nobelprize2011 will be the year that the US Peace Corps wins the Nobel Peace Prize.

As Jay Nordinger writes in National Review “the Norwegian Nobel Committee has given quite a few anniversary awards. In 1963, it honored the Red Cross on its hundredth anniversary. In 1969, it honored the International Labour Organization on its 50th. In 1981, it honored the Office of the U.N. High Commissioner for Refugees on its 30th. In 1995, it honored anti-nuclear activists - Joseph Rotblat and the Pugwash Conferences - on the 50th anniversary of the atomic bombing of Japan, and the 40th anniversary of the Russell-Einstein Manifesto (the grand anti-nuclear declaration of the age).” So 2011, the Peace Corps’ fiftieth anniversary, will be the year that the peace corps community wins the Nobel Peace Prize.


The Nomination

The nomination, which was due on February 1, has already been made. RPCV Congressmen Tom Petri and Sam Farr joined together to send a letter nominating the Peace Corps for the Prize and the bipartisan letter was ultimately signed by 138 members, making up more than a quarter of the House of Representatives.

“As a former volunteer, I know firsthand the important role the Peace Corps plays in assisting the people of less developed countries to get an education, improve agricultural and business practices and more,” said Petri. “The heart and soul of the Peace Corps are the volunteers, mostly young, who commit themselves to service in unfamiliar cultures, far removed from many modern comforts and conveniences. Through their experiences they get as much as they give, but the challenges they face make clear that they are engaged in service to people – it’s far more than just a job. The Peace Corps deserves greater recognition, especially for the service work performed by its volunteers.”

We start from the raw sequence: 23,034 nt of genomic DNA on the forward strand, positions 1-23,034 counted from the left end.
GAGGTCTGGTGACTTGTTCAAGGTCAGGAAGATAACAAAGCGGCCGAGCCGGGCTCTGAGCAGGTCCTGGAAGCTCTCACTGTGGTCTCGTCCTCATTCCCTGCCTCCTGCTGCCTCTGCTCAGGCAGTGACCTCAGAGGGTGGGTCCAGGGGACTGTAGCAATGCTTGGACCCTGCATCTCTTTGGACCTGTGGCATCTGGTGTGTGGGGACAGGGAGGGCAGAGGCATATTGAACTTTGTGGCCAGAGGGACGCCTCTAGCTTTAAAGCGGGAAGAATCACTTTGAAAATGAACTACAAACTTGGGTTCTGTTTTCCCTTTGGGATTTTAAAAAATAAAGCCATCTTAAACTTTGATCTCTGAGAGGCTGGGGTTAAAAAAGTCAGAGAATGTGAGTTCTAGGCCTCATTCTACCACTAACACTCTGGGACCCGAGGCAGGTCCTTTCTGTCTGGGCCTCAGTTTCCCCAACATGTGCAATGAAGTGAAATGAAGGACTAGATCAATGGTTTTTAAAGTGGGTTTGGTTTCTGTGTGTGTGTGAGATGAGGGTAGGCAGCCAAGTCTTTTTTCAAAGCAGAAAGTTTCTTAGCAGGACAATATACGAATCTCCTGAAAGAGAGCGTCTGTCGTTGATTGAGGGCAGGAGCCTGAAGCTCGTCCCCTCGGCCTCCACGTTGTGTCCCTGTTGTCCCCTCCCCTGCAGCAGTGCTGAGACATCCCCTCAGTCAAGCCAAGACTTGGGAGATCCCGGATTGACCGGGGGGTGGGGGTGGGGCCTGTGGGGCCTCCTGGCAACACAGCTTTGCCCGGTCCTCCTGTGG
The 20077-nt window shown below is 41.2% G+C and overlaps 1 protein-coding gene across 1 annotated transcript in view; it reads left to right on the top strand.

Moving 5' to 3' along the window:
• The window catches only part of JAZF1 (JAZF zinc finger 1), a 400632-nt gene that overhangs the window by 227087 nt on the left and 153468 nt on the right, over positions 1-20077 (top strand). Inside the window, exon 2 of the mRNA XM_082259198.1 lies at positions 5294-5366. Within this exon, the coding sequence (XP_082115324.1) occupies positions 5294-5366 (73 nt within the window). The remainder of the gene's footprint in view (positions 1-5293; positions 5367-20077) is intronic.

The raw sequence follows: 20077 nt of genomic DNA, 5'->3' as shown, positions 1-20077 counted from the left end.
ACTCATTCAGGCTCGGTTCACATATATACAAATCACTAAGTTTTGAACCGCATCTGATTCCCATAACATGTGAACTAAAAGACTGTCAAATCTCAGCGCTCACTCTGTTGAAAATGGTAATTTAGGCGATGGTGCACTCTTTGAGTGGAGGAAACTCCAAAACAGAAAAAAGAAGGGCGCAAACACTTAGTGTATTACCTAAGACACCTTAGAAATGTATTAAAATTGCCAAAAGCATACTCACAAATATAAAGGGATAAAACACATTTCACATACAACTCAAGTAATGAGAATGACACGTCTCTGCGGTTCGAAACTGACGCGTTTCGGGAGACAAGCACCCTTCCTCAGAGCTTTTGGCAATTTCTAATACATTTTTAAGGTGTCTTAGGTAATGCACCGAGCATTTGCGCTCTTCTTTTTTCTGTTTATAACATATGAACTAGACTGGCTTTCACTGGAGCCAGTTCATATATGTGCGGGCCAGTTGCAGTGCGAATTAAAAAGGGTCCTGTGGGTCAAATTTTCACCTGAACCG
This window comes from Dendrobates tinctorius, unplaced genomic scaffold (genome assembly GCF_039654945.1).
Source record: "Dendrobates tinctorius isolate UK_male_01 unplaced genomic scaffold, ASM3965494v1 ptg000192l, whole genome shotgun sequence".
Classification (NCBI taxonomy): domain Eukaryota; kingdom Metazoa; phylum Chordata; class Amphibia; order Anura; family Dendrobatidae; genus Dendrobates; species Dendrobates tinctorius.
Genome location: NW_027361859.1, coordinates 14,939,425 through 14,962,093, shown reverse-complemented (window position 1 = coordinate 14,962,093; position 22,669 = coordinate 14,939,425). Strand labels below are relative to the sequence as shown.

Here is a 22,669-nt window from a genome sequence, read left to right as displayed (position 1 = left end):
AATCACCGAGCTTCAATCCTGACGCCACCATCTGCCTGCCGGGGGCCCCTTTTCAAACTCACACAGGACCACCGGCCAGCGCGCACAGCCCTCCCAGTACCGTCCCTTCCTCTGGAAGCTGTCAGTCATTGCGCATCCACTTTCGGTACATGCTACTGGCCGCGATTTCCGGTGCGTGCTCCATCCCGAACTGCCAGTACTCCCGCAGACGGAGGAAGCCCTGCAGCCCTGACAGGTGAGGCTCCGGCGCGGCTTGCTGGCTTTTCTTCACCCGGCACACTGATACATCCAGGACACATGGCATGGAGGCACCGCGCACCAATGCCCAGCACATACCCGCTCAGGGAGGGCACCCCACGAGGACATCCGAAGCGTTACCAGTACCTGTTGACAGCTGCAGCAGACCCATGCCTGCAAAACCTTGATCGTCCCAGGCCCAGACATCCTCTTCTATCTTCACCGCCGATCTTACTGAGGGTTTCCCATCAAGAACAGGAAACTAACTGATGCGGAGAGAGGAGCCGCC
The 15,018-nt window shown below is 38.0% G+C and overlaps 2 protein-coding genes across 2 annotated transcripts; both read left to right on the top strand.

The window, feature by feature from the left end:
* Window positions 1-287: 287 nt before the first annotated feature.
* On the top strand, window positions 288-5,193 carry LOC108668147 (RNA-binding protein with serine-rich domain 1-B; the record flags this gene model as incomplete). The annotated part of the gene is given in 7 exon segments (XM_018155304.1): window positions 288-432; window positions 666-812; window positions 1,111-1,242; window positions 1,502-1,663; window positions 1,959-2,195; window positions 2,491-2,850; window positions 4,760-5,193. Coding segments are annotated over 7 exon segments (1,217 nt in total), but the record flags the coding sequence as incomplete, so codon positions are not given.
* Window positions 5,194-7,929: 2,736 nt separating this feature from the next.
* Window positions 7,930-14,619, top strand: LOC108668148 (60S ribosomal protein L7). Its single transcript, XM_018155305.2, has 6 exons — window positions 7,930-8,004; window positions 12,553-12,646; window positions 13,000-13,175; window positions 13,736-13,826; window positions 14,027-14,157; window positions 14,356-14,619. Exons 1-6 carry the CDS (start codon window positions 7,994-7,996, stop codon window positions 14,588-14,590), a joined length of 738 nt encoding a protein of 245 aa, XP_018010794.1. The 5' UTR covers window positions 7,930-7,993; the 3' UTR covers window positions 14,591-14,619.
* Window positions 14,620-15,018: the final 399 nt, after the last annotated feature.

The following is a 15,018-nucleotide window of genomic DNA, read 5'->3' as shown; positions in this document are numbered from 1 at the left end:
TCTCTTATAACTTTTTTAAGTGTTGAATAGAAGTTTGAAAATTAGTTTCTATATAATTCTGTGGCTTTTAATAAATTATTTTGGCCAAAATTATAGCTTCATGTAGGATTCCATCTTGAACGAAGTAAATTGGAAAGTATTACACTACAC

As established by Alfred Nobel, the Nobel Peace Prize is awarded to the person or entity that, “shall have done the most or then best work for fraternity between nations, for the abolition or reduction of standing armies and for the holding of peace congresses.” According to conservative commentator Nordinger “The U.S. Peace Corps meets Nobel’s criterion of “fraternity between nations” very nicely. The agency has three stated goals: to help the nations served; to promote a better understanding of Americans; and to promote a better understanding, by Americans, of other peoples. Few contend that the Corps has failed in the meeting of those goals.”


jackvaughnandleftieBi-partisan Support

Some may think it strange that the conservative National Review is supporting the Peace Corps nomination but Jack Vaughn, the second Director of the Peace Corps, recounts an interesting anecdote from the 1960’s. “It came after a senior staff meeting to which I had invited Republican senatorial icon Barry Goldwater,” Vaughn wrote in an op-ed for the Tuscon Citizen in 2008. “After serious questioning on what Kennedy’s new agency was all about, Arizona’s Goldwater swore that the Peace Corps embodied virtually every one of the most noble aspects and values of the Republican Party.”

If the Peace Corps does receive the Nobel Peace Prize in 2011, then with Sarge gone, there is no better man than the second Director of the Peace Corps, Jack Vaughn, who at 90 years of age is still as strong and vital as ever, to accept the prize on behalf of the Staff and RPCVs of the “greatest generation” who worked in the 1960’s to make the Peace Corps what it is today.


Photo 1: The Nobel Peace Prize

Photo 2: Jack Vaughn, successor to Sargent Shriver as Director of the Peace Corps, with his wife of forty years, Chad RPCV “Leftie” Vaughn.

Vaughn directed the Peace Corps from 1966 to 1969 after stints as a professional boxer, boxing coach and U.S. Marine in World War II combat. Vaughn was also ambassador to Panama and Colombia, president of Planned Parenthood and an assistant secretary of state.